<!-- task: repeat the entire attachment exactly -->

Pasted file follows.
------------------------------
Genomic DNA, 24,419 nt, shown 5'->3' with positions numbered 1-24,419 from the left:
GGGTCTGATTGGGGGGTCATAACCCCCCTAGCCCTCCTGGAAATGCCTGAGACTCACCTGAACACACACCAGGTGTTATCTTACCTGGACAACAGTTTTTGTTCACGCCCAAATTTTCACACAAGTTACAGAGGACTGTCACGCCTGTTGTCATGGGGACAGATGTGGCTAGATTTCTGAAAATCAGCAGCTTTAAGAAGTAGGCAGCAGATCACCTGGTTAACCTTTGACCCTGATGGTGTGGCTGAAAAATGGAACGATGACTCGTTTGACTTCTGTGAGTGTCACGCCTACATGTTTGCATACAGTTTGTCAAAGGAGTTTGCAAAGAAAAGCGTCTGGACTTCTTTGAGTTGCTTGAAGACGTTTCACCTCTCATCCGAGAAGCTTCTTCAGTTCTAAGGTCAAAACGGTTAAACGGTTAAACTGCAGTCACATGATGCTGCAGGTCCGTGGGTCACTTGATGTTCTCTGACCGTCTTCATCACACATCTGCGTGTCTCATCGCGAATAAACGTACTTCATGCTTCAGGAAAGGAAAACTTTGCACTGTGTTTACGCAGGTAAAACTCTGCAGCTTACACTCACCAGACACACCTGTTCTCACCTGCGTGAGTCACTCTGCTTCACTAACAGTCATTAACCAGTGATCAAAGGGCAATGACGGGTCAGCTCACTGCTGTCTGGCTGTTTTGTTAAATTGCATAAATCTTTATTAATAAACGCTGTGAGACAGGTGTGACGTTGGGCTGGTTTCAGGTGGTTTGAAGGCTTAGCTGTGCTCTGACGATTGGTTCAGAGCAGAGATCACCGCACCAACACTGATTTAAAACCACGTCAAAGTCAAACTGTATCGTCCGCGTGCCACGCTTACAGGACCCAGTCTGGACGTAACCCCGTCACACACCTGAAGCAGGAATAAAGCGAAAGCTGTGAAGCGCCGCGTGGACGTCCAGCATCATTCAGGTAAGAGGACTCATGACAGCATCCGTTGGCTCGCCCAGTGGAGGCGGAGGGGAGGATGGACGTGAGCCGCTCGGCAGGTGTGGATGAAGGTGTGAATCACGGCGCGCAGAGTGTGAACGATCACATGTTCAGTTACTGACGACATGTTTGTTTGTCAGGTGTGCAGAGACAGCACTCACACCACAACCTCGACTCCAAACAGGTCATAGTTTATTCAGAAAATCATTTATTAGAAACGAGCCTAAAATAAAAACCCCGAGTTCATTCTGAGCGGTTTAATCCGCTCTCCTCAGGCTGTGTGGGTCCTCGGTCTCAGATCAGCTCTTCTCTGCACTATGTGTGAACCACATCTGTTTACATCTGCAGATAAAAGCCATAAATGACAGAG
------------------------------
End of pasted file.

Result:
Genomic DNA, 24,419 nt, shown 5'->3' with positions numbered 1-24,419 from the left:
GGGTCTGATTGGGGGGTCATAACCCCCCTAGCCCTCCTGGAAATGCCTGAGACTCACCTGAACACACACCAGGTGTTATCTTACCTGGACAACAGTTTTTGTTCACGCCCAAATTTTCACACAAGTTACAGAGGACTGTCACGCCTGTTGTCATGGGGACAGATGTGGCTAGATTTCTGAAAATCAGCAGCTTTAAGAAGTAGGCAGCAGATCACCTGGTTAACCTTTGACCCTGATGGTGTGGCTGAAAAATGGAACGATGACTCGTTTGACTTCTGTGAGTGTCACGCCTACATGTTTGCATACAGTTTGTCAAAGGAGTTTGCAAAGAAAAGCGTCTGGACTTCTTTGAGTTGCTTGAAGACGTTTCACCTCTCATCCGAGAAGCTTCTTCAGTTCTAAGGTCAAAACGGTTAAACGGTTAAACTGCAGTCACATGATGCTGCAGGTCCGTGGGTCACTTGATGTTCTCTGACCGTCTTCATCACACATCTGCGTGTCTCATCGCGAATAAACGTACTTCATGCTTCAGGAAAGGAAAACTTTGCACTGTGTTTACGCAGGTAAAACTCTGCAGCTTACACTCACCAGACACACCTGTTCTCACCTGCGTGAGTCACTCTGCTTCACTAACAGTCATTAACCAGTGATCAAAGGGCAATGACGGGTCAGCTCACTGCTGTCTGGCTGTTTTGTTAAATTGCATAAATCTTTATTAATAAACGCTGTGAGACAGGTGTGACGTTGGGCTGGTTTCAGGTGGTTTGAAGGCTTAGCTGTGCTCTGACGATTGGTTCAGAGCAGAGATCACCGCACCAACACTGATTTAAAACCACGTCAAAGTCAAACTGTATCGTCCGCGTGCCACGCTTACAGGACCCAGTCTGGACGTAACCCCGTCACACACCTGAAGCAGGAATAAAGCGAAAGCTGTGAAGCGCCGCGTGGACGTCCAGCATCATTCAGGTAAGAGGACTCATGACAGCATCCGTTGGCTCGCCCAGTGGAGGCGGAGGGGAGGATGGACGTGAGCCGCTCGGCAGGTGTGGATGAAGGTGTGAATCACGGCGCGCAGAGTGTGAACGATCACATGTTCAGTTACTGACGACATGTTTGTTTGTCAGGTGTGCAGAGACAGCACTCACACCACAACCTCGACTCCAAACAGGTCATAGTTTATTCAGAAAATCATTTATTAGAAACGAGCCTAAAATAAAAACCCCGAGTTCATTCTGAGCGGTTTAATCCGCTCTCCTCAGGCTGTGTGGGTCCTCGGTCTCAGATCAGCTCTTCTCTGCACTATGTGTGAACCACATCTGTTTACATCTGCAGATAAAAGCCATAAATGACAGAG